The mainland and Taiwan inked a nine-point agreement for cross-Straits cooperation in March. It included the exchange of publications, copyrighted videos, Web links and personnel visits. In addition, it called for a joint exhibition and an academic seminar about Yongzheng. The seminar was held in Taipei from Oct 4 to Oct 6.
The exhibition "can be seen as a new beginning for further exchanges between the two museums", Beijing's Palace Museum director Zheng says.
"The two establishments share the same origin for the collections, which are highly complementary to each other. We will surely seek more cooperative opportunities in the future."
Chou says the Palace Museum in Taipei hopes to borrow more items from its Beijing counterpart, and an exhibition, to open next year, is being discussed.
But the Taipei museum has long been reluctant to lend its Beijing counterpart artifacts for fear they wouldn't be returned.
"They've requested we loan them some items but we need legal protection," Chou says.
The two sides have yet to ink a deal in which Beijing's museum recognizes the Taipei museum's ownership of its collection and promises to return borrowed items, some experts from Taiwan say.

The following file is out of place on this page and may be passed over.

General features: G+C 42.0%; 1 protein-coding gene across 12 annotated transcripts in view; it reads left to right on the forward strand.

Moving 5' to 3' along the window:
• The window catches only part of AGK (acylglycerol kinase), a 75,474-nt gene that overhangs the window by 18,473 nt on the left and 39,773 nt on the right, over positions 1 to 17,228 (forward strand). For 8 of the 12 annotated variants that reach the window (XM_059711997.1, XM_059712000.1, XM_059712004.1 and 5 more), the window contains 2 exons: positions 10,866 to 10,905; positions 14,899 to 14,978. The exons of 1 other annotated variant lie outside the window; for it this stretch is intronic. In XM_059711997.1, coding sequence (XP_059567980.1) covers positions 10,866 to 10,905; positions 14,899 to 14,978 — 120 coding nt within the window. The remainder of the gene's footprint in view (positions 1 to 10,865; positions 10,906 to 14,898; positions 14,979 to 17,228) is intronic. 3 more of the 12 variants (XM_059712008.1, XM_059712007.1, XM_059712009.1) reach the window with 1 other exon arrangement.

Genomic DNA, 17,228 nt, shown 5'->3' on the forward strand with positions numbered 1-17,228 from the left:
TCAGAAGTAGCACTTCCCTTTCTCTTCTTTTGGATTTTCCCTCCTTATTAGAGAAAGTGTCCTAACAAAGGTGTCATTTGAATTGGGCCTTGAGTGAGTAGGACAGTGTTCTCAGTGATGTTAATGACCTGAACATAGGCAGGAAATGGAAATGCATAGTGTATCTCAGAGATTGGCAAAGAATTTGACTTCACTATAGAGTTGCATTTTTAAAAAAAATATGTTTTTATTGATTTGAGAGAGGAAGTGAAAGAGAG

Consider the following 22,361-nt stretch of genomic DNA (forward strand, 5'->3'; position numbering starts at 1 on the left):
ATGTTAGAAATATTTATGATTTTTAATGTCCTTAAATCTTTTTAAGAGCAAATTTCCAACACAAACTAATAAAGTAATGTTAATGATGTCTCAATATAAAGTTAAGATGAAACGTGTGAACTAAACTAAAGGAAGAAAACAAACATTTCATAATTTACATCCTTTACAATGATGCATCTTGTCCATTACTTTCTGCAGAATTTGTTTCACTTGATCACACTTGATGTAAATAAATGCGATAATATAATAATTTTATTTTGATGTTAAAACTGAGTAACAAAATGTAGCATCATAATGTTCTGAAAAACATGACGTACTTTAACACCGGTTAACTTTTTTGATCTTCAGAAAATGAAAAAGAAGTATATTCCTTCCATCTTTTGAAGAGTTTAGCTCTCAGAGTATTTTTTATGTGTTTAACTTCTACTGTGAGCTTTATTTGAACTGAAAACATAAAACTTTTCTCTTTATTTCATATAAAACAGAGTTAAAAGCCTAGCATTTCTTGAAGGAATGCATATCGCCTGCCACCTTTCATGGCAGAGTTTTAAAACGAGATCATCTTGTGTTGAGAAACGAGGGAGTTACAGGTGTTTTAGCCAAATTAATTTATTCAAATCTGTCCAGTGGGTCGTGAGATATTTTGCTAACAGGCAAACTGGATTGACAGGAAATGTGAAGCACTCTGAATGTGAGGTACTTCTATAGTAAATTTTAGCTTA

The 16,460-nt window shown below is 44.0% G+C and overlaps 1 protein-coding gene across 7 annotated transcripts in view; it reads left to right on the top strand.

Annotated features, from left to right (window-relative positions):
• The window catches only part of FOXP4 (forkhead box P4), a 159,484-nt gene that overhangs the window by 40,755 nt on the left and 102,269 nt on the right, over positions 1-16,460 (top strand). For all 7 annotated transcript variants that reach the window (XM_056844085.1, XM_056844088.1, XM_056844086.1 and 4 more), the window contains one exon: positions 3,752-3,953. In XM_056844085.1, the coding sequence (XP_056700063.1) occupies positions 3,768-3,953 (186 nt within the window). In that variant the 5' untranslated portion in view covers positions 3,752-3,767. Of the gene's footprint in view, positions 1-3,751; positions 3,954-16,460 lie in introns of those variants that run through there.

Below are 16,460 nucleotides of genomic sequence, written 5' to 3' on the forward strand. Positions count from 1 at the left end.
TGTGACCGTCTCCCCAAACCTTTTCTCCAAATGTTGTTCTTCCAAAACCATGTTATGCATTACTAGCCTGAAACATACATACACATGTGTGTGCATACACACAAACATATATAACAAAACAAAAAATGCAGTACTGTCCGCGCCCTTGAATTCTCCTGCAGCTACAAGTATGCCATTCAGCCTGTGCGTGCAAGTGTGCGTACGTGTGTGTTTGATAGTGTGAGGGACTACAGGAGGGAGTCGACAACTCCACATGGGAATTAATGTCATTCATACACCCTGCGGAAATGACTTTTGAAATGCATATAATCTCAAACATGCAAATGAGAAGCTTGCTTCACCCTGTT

Currently, people must travel across the Straits to see the collections - making Taipei's museum a must-see attraction for mainland tourists and its Beijing counterpart a key destination for visitors from Taiwan.
"It would be a dream for many Chinese to see the items stored in Taiwan exhibited on the mainland," BBC quoted Li Peisong, deputy director of the Beijing museum's cultural relic protection department, as saying.
"It's not just the dream of Beijing's Palace Museum curators but of all mainlanders. After all, only a small number of people can afford to travel to Taiwan to see them.
"Only then can both sides enjoy China's valuable cultural treasures and understand Chinese culture."